Lenora Young died on November 16, 2014. Her death didn’t make news on television or the Internet. She wasn’t well known, but just as social history rescues the lives of the unknown and places them and the famous in the context of their times, her history reflected the importance of immigration and individual rights, and that an individual can try to make a difference.
She was born Lenora Block, Americanized from Bloch, in Bayonne, New Jersey, in 1920, four months before women cast their first presidential vote after the Nineteenth Amendment’s passage. Her parents were immigrants from Minsk, now in Belarus. They were part of the great migration from southern and eastern Europe that reshaped the population and culture of eastern cities in the late nineteenth and early twentieth centuries. Then her family became part of another great migration, this time within the U.S., west to California in 1927. They lived in Boyle Heights.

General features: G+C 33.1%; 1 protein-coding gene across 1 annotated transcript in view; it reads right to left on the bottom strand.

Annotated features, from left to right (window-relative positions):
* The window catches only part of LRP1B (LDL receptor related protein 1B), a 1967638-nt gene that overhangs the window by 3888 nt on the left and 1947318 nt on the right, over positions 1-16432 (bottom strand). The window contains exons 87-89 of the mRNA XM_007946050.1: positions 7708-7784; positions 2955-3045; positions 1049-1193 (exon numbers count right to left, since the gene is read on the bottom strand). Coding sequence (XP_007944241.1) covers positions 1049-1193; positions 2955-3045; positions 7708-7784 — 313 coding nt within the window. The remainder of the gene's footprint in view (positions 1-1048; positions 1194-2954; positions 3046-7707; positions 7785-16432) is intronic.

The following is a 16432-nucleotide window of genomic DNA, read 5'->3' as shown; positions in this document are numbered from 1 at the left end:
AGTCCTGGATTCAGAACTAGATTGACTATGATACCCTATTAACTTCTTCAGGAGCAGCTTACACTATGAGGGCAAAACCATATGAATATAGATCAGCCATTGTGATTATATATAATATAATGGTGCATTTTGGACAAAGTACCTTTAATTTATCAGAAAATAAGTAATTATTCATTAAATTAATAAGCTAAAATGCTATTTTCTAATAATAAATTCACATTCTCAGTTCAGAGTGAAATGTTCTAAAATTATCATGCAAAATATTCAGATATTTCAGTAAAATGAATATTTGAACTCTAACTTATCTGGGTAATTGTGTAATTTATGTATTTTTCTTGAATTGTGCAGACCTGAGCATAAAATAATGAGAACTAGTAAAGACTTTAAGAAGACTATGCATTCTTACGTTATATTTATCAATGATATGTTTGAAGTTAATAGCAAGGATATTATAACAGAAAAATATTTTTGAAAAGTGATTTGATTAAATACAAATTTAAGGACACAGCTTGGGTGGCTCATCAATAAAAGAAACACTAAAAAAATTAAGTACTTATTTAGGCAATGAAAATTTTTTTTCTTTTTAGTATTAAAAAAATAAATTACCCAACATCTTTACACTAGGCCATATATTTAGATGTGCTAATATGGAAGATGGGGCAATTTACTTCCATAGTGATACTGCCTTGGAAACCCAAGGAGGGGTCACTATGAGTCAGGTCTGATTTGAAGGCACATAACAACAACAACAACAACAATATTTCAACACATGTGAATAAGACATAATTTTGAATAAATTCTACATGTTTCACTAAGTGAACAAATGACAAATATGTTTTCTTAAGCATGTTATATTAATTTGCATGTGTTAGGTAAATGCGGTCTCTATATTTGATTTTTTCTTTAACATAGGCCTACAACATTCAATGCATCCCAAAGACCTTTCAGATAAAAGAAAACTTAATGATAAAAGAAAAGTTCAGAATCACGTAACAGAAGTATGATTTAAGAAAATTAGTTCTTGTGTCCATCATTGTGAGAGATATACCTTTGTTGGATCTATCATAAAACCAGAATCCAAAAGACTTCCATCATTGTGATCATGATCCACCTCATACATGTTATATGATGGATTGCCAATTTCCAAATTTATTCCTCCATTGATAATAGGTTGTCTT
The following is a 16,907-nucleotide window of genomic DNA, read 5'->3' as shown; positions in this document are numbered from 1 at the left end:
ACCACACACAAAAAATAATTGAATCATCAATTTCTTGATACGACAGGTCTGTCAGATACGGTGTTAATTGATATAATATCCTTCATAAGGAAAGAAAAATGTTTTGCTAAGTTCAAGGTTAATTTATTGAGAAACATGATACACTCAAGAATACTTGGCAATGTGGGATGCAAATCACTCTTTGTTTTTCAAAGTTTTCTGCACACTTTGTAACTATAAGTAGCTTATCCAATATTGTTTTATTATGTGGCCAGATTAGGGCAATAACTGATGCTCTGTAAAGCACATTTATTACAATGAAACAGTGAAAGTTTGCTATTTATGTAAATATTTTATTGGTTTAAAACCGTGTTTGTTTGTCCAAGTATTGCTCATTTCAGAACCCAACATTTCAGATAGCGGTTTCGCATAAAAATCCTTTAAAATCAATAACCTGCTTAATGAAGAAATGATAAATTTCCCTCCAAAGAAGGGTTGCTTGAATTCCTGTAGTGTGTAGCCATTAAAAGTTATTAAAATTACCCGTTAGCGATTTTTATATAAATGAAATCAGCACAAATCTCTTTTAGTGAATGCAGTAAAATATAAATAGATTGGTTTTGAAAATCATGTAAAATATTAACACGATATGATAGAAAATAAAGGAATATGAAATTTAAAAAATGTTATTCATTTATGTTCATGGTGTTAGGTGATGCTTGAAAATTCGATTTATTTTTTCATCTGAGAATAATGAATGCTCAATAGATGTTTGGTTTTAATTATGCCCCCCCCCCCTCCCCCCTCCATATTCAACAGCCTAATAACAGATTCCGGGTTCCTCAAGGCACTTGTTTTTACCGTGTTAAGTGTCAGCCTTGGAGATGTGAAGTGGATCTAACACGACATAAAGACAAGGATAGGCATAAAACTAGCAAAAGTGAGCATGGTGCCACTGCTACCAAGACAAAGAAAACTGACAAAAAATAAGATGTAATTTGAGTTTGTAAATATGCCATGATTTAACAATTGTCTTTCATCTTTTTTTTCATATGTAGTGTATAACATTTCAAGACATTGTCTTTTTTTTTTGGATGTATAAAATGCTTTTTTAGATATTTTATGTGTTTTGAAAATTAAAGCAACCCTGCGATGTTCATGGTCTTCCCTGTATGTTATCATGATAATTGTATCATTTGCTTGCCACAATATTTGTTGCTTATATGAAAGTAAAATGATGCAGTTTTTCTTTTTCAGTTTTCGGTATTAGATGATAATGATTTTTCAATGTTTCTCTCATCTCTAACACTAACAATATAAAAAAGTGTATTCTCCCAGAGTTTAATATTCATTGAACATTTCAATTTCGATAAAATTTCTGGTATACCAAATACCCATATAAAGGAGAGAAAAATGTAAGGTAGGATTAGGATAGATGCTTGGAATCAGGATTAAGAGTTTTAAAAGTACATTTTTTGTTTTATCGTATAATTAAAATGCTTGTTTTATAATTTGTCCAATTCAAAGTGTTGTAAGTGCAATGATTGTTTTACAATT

Her father, Peretz Bloch, worked as a carpenter before opening a candy store. Despite or perhaps because of the significant Jewish population in Boyle Heights, he encountered some anti-Semitism. But he worked through it and around it, mainly by being kind to his neighbors and reasoning with his critics. He wanted his daughter to get an education in a time when women’s options were limited. She started college after graduating from Roosevelt High School, and then volunteered for the WAC’s during World War II. She was part of the first contingent of women at the Army Air Corps base in Fairbanks, Alaska, working in the finance department.